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(Reuters) — U.S. bank regulators on Wednesday outlined cyber security standards meant to protect financial markets and consumers from online attacks against the nation's leading financial firms.
Leading banks will be expected to use the most sophisticated anti-hacking tools on the market and to be able to recover from any attack within two hours, said officials briefing reporters on the plan.
The rules, which will be finalized after industry input, is meant to raise cyber security to a top priority for corporate executives and boards, according to the banking agencies.
Banks with assets of $50 billion or more must satisfy the new rules that will be finalized in the months ahead, according to a statement by the Federal Reserve, Office of the Comptroller of the Currency and Federal Deposit Insurance Corp.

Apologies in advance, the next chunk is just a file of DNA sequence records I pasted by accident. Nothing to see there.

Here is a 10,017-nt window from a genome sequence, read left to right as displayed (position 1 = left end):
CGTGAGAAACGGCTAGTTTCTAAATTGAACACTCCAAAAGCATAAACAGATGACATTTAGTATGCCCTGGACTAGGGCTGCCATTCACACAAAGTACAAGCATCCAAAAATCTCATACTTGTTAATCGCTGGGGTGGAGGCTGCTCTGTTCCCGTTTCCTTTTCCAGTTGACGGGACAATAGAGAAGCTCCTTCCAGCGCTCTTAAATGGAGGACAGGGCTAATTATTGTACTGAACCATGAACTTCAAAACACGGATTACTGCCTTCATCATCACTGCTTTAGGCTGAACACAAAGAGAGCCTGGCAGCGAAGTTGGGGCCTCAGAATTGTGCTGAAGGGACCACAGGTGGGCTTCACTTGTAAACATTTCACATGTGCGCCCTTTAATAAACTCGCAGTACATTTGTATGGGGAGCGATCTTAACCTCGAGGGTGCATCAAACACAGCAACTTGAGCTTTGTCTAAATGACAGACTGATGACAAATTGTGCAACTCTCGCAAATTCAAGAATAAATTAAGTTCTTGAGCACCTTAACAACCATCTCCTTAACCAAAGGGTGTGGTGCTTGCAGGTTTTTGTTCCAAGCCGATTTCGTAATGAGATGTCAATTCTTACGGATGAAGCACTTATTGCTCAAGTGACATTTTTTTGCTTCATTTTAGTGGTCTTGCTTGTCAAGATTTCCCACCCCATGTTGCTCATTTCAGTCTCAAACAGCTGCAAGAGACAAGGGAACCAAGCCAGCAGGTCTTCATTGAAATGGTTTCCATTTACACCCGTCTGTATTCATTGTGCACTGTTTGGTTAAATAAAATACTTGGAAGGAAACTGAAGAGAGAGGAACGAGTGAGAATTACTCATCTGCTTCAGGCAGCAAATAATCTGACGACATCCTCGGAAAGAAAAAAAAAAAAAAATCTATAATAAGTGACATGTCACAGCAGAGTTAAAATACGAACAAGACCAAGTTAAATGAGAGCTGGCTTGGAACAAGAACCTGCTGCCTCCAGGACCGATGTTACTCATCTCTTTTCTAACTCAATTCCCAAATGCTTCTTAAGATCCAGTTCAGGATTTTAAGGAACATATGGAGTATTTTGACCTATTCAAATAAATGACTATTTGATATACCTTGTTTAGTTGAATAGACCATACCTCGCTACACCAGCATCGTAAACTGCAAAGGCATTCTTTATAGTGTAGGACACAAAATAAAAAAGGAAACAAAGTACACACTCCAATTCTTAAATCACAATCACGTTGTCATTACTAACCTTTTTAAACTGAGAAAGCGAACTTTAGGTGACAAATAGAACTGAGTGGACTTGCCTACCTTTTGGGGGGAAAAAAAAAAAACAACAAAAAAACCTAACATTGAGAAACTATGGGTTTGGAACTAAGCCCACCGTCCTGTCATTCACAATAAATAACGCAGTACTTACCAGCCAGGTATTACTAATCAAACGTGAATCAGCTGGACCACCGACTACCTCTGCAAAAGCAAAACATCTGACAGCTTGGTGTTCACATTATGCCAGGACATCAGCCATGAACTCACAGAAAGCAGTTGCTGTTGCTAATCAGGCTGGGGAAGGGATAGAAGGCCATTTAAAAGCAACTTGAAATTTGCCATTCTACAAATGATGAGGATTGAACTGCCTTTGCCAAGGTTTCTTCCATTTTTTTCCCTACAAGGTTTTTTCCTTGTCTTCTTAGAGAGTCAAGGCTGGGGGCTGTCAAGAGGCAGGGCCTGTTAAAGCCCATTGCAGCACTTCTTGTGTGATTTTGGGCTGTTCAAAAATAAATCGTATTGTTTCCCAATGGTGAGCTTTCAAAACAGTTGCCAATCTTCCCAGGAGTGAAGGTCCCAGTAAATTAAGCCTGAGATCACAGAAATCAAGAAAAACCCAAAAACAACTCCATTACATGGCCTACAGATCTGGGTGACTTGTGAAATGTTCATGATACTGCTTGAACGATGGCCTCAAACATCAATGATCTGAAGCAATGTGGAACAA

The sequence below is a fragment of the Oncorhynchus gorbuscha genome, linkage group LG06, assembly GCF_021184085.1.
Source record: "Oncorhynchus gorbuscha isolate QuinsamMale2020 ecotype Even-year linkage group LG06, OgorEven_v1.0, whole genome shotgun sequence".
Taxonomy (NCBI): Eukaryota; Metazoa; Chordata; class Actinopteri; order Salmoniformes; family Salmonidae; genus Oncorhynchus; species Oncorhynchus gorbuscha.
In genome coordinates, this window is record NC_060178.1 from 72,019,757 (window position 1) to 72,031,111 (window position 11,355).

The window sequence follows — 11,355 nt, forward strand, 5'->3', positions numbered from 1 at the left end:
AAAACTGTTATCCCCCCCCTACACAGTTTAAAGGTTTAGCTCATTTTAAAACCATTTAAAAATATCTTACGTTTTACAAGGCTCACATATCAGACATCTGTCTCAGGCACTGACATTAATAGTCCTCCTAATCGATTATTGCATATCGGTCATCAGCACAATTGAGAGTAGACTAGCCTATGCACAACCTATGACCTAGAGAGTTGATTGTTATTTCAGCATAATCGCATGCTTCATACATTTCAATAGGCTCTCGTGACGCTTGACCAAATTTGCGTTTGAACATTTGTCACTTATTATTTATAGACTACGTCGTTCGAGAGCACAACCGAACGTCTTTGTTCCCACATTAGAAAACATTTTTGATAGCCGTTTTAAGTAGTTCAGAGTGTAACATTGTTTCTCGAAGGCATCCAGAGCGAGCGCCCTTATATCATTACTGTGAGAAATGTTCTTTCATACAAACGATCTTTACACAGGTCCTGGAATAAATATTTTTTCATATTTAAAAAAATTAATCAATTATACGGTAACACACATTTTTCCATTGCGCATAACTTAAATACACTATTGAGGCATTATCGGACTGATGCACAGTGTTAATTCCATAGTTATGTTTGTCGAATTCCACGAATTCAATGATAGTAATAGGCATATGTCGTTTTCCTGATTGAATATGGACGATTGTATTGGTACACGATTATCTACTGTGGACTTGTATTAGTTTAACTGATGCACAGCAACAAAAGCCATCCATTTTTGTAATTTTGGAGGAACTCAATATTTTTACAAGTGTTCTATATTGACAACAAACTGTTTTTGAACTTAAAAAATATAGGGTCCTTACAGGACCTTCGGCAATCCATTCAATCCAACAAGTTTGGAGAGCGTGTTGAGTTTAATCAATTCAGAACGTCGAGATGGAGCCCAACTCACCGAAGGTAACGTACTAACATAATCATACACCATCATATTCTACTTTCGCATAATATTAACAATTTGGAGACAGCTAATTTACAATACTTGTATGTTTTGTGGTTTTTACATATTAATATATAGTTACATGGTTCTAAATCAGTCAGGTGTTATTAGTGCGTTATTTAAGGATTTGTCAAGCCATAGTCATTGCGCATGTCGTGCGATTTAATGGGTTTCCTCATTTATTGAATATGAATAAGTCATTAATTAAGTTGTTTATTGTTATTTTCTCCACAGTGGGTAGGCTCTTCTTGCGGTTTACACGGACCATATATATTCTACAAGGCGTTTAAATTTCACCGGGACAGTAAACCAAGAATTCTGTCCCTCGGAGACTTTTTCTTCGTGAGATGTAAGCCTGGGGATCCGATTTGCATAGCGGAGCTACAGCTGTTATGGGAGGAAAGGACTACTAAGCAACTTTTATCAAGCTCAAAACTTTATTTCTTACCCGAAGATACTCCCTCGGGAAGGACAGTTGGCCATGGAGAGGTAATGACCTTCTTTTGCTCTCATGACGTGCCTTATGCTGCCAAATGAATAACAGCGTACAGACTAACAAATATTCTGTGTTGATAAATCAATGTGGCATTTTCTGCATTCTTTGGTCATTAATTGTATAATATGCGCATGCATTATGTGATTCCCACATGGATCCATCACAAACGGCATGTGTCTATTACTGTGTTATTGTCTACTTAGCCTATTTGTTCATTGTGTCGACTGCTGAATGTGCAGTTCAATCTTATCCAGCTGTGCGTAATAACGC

That scope means roughly 40 banks and a variety of nonbank financial companies would have to comply with the final rules.
"Covered entities would be required to be capable of operating critical business functions in the face of cyber-attacks," the regulators said in a statement.
Cyber security issues have been a priority for Wall Street and regulators as financial leaders like the New York Federal Reserve have been caught in high-profile hack attacks.
On Wednesday, officials said the new standards have been contemplated for some time and that regulators are concerned about the vulnerability of the nation's financial systems.
One official briefing reporters about the proposal said it was meant to mitigate the risk of any future cyber events.
Tony Tyler, chief executive of the International Air Transport Association, said at a recent meeting that cyber security is a growing challenge in the aviation sector, reports MyBroadband.